The first thing I discovered was I could tell how long it had been. I found blank inventory sheets dated 2001 on the top shelf, among other things, suggesting that the entire side had been little disturbed since I took over the space from Corey and Kelly back about then. I also found silkscreens and ink, and a box of Off Center Ceramics t-shirts from an ill-fated attempt to expand into the "I'm traveling and can't take back anything fragile" market. I think I only ever sold two, one rooster and one cat. This was a box of a couple dozen cats shirts, screen-printed, but without the hand-coloring that differentiated a yellow tiger from a brown-point siamese. They were also weirdly mottled in spots. Apparently, newsprint contains enough traces of bleach that it can take out the color of a yellow shirt where it touches.

I donated the silkscreens to Maude Kerns; they're restarting their printmaking classes this spring. The ink and fabric paints went in the dumpster, the shirts will mostly go to Goodwill, except for a few Denise kept back to wear. Anyone want one? I've got medium, large, and extra-large.

I also found a variety of broken bisque, test tiles, and old magazines, dumpster-bound. A pasta bowl with scarred rim, kept because it heroically gave its life to hold up the shelves when a kiln post failed. Some books that, after dusting, will come home to my studio collection. A couple of burnished, pit-fired pots from an earlier series of work than never really found an audience. And a bunch of small sculptures.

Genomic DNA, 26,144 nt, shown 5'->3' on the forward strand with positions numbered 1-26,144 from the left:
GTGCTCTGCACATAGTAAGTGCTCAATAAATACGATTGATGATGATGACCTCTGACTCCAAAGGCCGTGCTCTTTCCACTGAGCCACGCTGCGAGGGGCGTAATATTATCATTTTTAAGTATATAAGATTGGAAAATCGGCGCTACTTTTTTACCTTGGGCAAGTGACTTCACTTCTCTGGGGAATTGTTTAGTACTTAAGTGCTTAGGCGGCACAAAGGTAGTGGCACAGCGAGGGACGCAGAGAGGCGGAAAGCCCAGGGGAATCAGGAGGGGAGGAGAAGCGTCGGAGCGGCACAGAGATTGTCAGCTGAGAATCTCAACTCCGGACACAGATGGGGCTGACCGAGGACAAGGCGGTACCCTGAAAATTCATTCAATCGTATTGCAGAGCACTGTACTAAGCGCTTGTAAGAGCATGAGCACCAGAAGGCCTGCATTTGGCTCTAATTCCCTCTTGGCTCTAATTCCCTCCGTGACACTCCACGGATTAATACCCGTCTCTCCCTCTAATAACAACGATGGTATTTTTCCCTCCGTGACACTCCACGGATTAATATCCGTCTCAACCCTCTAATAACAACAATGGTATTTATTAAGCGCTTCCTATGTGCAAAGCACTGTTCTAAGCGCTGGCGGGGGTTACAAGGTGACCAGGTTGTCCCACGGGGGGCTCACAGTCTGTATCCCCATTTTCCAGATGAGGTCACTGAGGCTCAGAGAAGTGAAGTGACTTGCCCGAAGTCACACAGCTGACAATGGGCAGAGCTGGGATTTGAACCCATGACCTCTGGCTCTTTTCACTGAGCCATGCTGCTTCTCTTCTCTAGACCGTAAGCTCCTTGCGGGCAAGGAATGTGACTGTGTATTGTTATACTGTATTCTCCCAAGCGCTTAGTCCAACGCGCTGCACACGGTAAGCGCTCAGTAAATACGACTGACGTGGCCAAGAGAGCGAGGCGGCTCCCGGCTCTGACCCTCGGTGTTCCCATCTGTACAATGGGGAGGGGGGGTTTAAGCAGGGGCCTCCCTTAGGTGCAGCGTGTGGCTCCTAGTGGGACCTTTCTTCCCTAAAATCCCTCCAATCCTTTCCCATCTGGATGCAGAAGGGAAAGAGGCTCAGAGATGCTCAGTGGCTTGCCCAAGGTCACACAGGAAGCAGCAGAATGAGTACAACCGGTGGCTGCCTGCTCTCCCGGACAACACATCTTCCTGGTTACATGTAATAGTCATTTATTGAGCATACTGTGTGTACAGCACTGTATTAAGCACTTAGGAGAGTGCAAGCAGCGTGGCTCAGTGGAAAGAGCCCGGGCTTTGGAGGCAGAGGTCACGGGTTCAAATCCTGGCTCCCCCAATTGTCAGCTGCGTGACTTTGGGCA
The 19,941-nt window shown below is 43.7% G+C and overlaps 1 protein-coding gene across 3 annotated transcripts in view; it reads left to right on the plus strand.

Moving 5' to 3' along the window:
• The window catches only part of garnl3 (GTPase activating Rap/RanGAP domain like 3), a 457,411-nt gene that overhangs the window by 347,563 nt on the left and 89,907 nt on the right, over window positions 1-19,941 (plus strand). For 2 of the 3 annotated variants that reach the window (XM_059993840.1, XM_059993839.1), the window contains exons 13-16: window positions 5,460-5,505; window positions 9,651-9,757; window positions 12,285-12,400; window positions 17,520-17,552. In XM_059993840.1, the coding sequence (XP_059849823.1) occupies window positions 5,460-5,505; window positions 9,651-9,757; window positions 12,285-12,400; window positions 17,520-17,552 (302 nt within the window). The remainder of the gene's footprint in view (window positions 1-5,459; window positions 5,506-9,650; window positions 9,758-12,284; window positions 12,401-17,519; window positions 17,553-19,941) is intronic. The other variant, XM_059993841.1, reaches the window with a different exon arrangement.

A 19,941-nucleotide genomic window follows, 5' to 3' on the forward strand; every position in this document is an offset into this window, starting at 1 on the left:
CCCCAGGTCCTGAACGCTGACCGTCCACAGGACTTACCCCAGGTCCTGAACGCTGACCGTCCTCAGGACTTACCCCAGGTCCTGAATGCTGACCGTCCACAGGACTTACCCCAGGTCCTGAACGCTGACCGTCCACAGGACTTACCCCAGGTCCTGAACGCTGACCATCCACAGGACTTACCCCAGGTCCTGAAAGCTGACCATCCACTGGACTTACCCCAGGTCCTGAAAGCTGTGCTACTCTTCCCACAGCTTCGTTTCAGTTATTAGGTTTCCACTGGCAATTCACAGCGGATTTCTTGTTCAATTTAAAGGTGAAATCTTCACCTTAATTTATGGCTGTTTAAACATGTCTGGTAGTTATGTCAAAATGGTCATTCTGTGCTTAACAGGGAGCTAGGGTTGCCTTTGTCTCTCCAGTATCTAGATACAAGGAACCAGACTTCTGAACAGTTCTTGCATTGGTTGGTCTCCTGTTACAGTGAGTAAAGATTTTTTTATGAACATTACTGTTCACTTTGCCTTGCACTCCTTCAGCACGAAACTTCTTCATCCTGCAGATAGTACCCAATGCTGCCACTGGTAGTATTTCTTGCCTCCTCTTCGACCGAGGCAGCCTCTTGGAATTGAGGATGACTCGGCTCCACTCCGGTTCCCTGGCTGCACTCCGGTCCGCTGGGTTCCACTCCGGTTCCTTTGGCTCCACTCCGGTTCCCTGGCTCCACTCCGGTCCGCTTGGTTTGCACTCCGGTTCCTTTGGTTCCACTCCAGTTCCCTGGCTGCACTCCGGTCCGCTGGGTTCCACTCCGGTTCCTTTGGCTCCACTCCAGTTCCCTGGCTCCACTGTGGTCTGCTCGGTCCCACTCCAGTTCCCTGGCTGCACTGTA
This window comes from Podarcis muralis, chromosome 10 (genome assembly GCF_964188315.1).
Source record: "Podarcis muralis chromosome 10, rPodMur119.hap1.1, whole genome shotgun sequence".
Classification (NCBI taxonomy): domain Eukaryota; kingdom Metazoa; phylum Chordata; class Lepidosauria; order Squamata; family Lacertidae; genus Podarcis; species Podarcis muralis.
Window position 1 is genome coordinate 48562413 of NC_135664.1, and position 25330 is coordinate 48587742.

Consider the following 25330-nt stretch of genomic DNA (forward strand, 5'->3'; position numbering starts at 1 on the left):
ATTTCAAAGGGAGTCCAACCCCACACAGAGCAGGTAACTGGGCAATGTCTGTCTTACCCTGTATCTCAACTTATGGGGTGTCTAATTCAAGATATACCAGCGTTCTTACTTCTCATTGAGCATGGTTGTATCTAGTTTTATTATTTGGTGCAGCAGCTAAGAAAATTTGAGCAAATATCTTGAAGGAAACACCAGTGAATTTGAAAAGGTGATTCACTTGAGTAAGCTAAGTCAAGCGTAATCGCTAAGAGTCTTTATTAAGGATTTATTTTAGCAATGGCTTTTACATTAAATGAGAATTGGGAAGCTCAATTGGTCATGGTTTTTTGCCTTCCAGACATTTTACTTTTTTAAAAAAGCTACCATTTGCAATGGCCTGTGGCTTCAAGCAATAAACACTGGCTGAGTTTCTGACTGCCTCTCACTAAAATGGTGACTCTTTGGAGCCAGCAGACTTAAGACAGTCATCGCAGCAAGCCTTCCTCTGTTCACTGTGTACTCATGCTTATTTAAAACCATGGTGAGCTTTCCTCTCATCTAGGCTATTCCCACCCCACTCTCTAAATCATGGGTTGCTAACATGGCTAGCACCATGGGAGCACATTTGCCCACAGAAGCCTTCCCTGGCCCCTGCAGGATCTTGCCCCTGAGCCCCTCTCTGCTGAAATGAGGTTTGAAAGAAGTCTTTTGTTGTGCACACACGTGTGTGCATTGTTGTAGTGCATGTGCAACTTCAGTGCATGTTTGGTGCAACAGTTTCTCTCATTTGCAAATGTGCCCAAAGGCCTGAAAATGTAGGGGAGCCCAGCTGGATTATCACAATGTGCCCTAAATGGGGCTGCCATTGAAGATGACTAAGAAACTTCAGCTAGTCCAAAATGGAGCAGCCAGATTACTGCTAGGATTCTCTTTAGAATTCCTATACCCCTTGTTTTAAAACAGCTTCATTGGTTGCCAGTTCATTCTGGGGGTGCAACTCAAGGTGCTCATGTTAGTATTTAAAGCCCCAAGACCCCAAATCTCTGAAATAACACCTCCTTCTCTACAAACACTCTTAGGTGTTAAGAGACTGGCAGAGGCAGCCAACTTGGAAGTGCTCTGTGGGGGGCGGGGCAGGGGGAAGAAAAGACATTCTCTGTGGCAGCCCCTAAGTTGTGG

I used to teach hand building and sculpture, both at the UO Craft Center and later, at Club Mud. I didn't keep all of my demos, but I did keep some, which is how I wound up with:

1. A goose with a mustache, double chin and work boots. ("Self-portrait as an animal of your choice.")
2. A nude torso, self-portrait with bar of soap. ("Make a nontraditional gargoyle, modeled solid and and hollowed.")
3. This rather nice primitive ram sculpture, pit-fired. ("Seal two pinch pots together and build a hollow sculpture from them.)

Not sure what to do with all this stuff; I keep thinking I'll put the gargoyle on a downspout when I eventually build a kiln and its enclosure. For now, I've just cleaned everything off and consolidated them on a single shelf. I've still got half a dozen shelves to go through, and a few ideas about re-organizing the space to make it more accessible, possibly paint the raw wood. We did that on the front half a few years ago, and it really brightened up the space.

Maybe in another 20 years.
offcntr: (rainyday)

Or Hippy New Year, as one of our neighbors quipped. The first Saturday of April is the traditional start of Saturday Market, rain or shine. This is the Market's 50th season, so we particularly wanted to make the opening day.

In this case, we got a bit of both. We left earlier than usual, around 6:45 am, and caught about an hour's gap between rain showers to set up. Sun and rain played tag the rest of the day, with enough nice weather to bring out the customers (including one of my students from 30 years ago), and no pottery-crashing wind gusts, unlike last year. All in all, a pretty good day, and we even got a mostly dry spell to pack up in. (Well, the pots were all in the van before the showers returned, and we only got a little moist taking down the canopy at the very end.)